A: I am inviting Kalyan Chaubey for discussion. We'll sit together and let's have a debate on Indian football. If he convince me with his ideas, I will be ready to work with him. I think it's time that you know that sportspersons also have a say and can fight for the post of president, can win and can do a good job. I'm sure and I'm confident I can do that.

I've got that experience. I've got that knowledge, and I've got nice plans which we can look at for Indian football to prosper. I've mentioned that centres of excellence are something which we want to have in all the states, so that the states can start producing quality players.

Yesterday, I was reading an article somewhere where Kalyan mentioned that there is a need in each state to have adequate office infrastructure, where planning and policymaking can happen. Kalyan had mentioned that each state should have an office spread over a minimum of 10,000 square feet area. He had also opined that certified member associations could build uniformly-designed offices, which would be called the football houses of those respective states.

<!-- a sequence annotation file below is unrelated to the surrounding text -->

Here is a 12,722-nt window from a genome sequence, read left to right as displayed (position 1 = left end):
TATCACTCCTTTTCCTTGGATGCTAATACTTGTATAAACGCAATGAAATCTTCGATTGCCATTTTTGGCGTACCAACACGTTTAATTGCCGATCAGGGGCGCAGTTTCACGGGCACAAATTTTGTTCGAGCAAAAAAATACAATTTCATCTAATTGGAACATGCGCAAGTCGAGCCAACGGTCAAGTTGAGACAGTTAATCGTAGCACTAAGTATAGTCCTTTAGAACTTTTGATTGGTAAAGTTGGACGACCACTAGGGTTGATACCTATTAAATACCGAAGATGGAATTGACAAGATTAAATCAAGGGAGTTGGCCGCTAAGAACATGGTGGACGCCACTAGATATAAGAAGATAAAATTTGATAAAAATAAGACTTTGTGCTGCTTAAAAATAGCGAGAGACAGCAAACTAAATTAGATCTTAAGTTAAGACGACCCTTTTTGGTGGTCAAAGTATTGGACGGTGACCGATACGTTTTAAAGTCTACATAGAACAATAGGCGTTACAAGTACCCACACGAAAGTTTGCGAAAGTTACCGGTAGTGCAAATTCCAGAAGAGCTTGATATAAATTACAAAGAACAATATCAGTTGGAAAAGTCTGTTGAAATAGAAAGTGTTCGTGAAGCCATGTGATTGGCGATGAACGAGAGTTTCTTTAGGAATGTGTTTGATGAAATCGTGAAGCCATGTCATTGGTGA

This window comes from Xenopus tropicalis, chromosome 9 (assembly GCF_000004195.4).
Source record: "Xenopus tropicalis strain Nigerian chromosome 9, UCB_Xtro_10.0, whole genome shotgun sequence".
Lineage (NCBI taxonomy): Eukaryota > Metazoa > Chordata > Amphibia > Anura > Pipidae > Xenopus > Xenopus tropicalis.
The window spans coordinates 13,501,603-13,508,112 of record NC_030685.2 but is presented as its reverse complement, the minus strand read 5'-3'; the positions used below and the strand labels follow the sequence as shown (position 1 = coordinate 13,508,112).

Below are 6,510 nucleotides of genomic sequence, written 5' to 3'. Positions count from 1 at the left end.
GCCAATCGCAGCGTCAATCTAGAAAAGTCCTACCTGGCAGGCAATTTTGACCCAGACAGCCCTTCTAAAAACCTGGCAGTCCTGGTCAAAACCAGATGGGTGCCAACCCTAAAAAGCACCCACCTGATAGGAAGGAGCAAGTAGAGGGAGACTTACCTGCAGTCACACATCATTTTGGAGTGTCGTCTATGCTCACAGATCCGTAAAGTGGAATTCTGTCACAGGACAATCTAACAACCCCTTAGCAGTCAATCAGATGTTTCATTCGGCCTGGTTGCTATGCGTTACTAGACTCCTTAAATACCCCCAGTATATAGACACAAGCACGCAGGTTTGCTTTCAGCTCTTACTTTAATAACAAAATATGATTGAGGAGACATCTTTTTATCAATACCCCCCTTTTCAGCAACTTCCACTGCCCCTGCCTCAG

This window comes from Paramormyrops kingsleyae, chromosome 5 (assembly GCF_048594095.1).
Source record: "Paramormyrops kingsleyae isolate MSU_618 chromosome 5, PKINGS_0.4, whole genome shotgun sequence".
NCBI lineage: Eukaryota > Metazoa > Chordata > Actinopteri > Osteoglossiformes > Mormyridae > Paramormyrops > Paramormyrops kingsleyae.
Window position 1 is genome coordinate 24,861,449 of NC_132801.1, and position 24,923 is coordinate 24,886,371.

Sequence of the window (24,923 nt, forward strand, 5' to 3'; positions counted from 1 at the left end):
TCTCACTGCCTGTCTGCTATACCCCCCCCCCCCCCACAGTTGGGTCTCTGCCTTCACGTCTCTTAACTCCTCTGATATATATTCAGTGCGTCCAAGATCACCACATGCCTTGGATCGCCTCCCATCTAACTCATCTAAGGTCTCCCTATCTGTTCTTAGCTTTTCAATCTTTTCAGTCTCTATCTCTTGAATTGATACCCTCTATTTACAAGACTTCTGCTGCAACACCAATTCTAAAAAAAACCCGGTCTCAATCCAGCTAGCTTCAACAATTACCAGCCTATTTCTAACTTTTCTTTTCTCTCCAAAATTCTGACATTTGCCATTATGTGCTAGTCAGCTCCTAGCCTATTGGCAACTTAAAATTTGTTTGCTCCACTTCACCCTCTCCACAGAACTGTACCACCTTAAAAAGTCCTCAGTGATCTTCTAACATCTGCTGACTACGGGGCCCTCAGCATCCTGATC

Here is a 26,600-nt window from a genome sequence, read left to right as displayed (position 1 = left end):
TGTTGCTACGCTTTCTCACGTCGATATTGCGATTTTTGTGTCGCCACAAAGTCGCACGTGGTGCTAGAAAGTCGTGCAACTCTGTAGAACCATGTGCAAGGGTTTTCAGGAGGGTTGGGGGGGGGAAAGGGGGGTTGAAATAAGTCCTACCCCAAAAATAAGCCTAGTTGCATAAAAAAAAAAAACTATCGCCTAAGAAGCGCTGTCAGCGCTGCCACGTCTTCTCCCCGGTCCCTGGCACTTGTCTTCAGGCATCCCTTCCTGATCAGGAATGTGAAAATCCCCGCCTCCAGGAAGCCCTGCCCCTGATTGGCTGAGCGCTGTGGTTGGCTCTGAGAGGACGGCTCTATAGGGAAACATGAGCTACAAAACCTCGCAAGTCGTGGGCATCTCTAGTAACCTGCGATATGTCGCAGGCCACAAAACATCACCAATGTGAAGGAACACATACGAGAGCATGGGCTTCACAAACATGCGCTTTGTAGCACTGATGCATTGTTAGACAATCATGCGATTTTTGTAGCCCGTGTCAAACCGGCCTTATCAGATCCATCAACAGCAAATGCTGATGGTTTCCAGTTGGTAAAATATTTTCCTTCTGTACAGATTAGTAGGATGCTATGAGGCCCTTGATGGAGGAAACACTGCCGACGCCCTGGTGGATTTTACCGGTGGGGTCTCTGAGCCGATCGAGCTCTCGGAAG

Well, this would not be my priority at the moment. He (Kalyan) might be misguided, I don't know. It's a statement but he might be misguided by some state associations. I think this will be a waste of money. And if this is his plan, he perhaps needs to think again. The money should go into grassroots football.